Two million people now using open banking

1 October 2020   By Dr Lucy Brown, Editor

Number of people using open banking in the UK has doubled in just over six months thanks partly to the coronavirus outbreak.

Around 160,000 people per month are signing up to use open banking, prompting the number of users to double since January 2020.

Although growth plateaued at the height of the lockdown in April and May, the strong growth returned once lockdown was eased.

The Open Banking Implementation Entity (OBIE) cited recent research which showed more people were using money management apps during the pandemic to back up their own growth figures.

open banking

Two million users

These latest figures show interest in the capabilities of open banking has increased dramatically during the first half of 2020.

Users of open banking digital tools has passed the two million mark, doubling the number of users compared to the end of 2019.

OBIE obtained data from the UK's nine largest banks to identify customers using open banking functionality.

They found people are using opening banking tools to help them understand their spending patterns as well as helping them to save and access cheaper credit.

The participating institutions were: Allied Irish Bank, Bank of Ireland, Barclays, Danske, HSBC, Lloyds Banking Group, Nationwide, RBS (now NatWest Group) and Santander.

Customers of digital only banks Monzo and Starling Bank were not part of this data, nor were Virgin Money and other smaller institutions.


OBIE are hopeful the growing awareness of open banking and its possibilities will translate to more customers and increased usage.

They refer to research sponsored by Nesta Challenges' Open Up 2020 Challenge which showed an increase in the number of people using money management apps during the coronavirus pandemic - and 45% of those were 25 to 34-year olds.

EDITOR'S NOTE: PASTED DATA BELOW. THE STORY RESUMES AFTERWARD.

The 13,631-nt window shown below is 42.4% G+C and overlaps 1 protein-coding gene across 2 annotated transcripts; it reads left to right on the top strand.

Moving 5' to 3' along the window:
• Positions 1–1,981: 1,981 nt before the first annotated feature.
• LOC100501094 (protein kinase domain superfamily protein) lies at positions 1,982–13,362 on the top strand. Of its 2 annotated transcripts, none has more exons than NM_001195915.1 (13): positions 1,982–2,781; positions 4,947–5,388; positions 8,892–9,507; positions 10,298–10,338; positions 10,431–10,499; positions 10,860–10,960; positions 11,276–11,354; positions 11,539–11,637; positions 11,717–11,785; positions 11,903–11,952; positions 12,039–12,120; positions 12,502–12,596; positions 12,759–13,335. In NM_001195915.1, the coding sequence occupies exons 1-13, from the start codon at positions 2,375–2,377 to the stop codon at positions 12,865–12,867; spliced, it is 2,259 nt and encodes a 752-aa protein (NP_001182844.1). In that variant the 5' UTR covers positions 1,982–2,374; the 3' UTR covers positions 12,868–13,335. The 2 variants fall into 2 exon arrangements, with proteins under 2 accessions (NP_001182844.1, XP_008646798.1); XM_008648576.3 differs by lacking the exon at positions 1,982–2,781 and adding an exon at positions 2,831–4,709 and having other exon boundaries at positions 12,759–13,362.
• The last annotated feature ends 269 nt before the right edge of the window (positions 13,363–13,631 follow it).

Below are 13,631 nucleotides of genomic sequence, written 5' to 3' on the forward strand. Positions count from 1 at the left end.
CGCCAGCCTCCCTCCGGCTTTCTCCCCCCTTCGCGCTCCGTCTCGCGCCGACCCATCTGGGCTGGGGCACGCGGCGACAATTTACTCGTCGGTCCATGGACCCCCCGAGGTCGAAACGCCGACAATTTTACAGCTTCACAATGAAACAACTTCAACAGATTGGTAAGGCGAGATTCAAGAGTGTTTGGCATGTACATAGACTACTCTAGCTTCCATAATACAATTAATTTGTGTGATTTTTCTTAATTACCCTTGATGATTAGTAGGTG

Conducted in early July, the research found one in five adults had started using online banking apps during the nationwide lockdown, with 54% now using them regularly.

Yet OBIE admitted open banking payments are only a small proportion of open banking usage, suggesting the full potential of open banking isn't being explored.

While they predict payments will eventually make up a considerable proportion of open banking usage, there are definite obstacles in the way.

What is open banking?

As we explain in our guide to open banking, the major problem delaying open banking growth is simply the fact that people don't know about it.

The increase in users is encouraging and welcome, yet open banking has been around in the UK since January 2018 in one form or another.

HSBC launched a Connected Money app in 2018, and Lloyds Banking Group followed this with their own improved app in June 2019. Other providers have also rolled out updates to their apps to take advantage of open banking functionality.

However, third-party apps aiming to help customers take control of their finances (like the money management tools mentioned in the research above) aren't always able to fully integrate with data from the banks.

Whether by design or accident, this stymies customer choice and reduces some of the benefits of open banking.

Plus, customers are understandably concerned about the dangers of sharing their data with third parties or, indeed, supplying more information to their banks when requested.

So, while open banking allows multiple accounts to be viewed at once and improves money management, there still seems a long way to go before it's considered mainstream behaviour in the UK.

Did you know you can switch your current account to another bank?

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